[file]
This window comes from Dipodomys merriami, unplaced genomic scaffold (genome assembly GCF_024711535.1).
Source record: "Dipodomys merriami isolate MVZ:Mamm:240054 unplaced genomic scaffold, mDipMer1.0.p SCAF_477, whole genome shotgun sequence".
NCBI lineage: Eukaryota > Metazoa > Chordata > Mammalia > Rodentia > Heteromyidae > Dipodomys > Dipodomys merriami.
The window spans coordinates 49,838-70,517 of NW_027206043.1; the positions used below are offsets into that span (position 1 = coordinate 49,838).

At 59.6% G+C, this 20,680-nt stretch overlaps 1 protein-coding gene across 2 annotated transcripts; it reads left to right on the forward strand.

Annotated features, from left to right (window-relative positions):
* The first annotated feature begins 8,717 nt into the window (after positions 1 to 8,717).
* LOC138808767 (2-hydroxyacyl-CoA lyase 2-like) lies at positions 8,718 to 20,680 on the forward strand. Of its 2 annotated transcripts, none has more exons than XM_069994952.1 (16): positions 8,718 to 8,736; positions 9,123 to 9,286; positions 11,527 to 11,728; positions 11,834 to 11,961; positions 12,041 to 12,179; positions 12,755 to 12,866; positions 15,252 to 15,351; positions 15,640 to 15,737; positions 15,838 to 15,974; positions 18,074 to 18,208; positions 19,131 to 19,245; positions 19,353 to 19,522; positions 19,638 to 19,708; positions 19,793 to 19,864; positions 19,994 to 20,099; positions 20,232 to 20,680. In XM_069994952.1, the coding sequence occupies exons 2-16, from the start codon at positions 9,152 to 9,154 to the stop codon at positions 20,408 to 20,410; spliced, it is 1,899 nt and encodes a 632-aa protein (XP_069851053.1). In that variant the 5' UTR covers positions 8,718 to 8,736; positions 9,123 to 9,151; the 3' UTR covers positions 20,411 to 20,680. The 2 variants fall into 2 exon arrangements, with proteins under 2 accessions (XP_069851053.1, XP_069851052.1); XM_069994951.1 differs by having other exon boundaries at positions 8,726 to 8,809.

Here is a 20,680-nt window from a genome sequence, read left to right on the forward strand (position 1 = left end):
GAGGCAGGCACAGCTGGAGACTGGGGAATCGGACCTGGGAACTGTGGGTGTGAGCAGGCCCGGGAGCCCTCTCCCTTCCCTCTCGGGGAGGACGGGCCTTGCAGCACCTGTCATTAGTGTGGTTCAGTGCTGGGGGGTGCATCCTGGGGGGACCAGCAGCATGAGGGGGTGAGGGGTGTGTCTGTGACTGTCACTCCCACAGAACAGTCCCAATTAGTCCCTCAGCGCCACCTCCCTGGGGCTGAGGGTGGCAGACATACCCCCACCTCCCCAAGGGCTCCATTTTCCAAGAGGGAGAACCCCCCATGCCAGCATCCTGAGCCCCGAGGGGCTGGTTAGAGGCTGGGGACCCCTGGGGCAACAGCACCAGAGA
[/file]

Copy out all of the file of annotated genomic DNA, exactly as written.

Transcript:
This window comes from Dipodomys merriami, unplaced genomic scaffold (genome assembly GCF_024711535.1).
Source record: "Dipodomys merriami isolate MVZ:Mamm:240054 unplaced genomic scaffold, mDipMer1.0.p SCAF_477, whole genome shotgun sequence".
NCBI lineage: Eukaryota > Metazoa > Chordata > Mammalia > Rodentia > Heteromyidae > Dipodomys > Dipodomys merriami.
The window spans coordinates 49,838-70,517 of NW_027206043.1; the positions used below are offsets into that span (position 1 = coordinate 49,838).

At 59.6% G+C, this 20,680-nt stretch overlaps 1 protein-coding gene across 2 annotated transcripts; it reads left to right on the forward strand.

Annotated features, from left to right (window-relative positions):
* The first annotated feature begins 8,717 nt into the window (after positions 1 to 8,717).
* LOC138808767 (2-hydroxyacyl-CoA lyase 2-like) lies at positions 8,718 to 20,680 on the forward strand. Of its 2 annotated transcripts, none has more exons than XM_069994952.1 (16): positions 8,718 to 8,736; positions 9,123 to 9,286; positions 11,527 to 11,728; positions 11,834 to 11,961; positions 12,041 to 12,179; positions 12,755 to 12,866; positions 15,252 to 15,351; positions 15,640 to 15,737; positions 15,838 to 15,974; positions 18,074 to 18,208; positions 19,131 to 19,245; positions 19,353 to 19,522; positions 19,638 to 19,708; positions 19,793 to 19,864; positions 19,994 to 20,099; positions 20,232 to 20,680. In XM_069994952.1, the coding sequence occupies exons 2-16, from the start codon at positions 9,152 to 9,154 to the stop codon at positions 20,408 to 20,410; spliced, it is 1,899 nt and encodes a 632-aa protein (XP_069851053.1). In that variant the 5' UTR covers positions 8,718 to 8,736; positions 9,123 to 9,151; the 3' UTR covers positions 20,411 to 20,680. The 2 variants fall into 2 exon arrangements, with proteins under 2 accessions (XP_069851053.1, XP_069851052.1); XM_069994951.1 differs by having other exon boundaries at positions 8,726 to 8,809.

Here is a 20,680-nt window from a genome sequence, read left to right on the forward strand (position 1 = left end):
GAGGCAGGCACAGCTGGAGACTGGGGAATCGGACCTGGGAACTGTGGGTGTGAGCAGGCCCGGGAGCCCTCTCCCTTCCCTCTCGGGGAGGACGGGCCTTGCAGCACCTGTCATTAGTGTGGTTCAGTGCTGGGGGGTGCATCCTGGGGGGACCAGCAGCATGAGGGGGTGAGGGGTGTGTCTGTGACTGTCACTCCCACAGAACAGTCCCAATTAGTCCCTCAGCGCCACCTCCCTGGGGCTGAGGGTGGCAGACATACCCCCACCTCCCCAAGGGCTCCATTTTCCAAGAGGGAGAACCCCCCATGCCAGCATCCTGAGCCCCGAGGGGCTGGTTAGAGGCTGGGGACCCCTGGGGCAACAGCACCAGAGA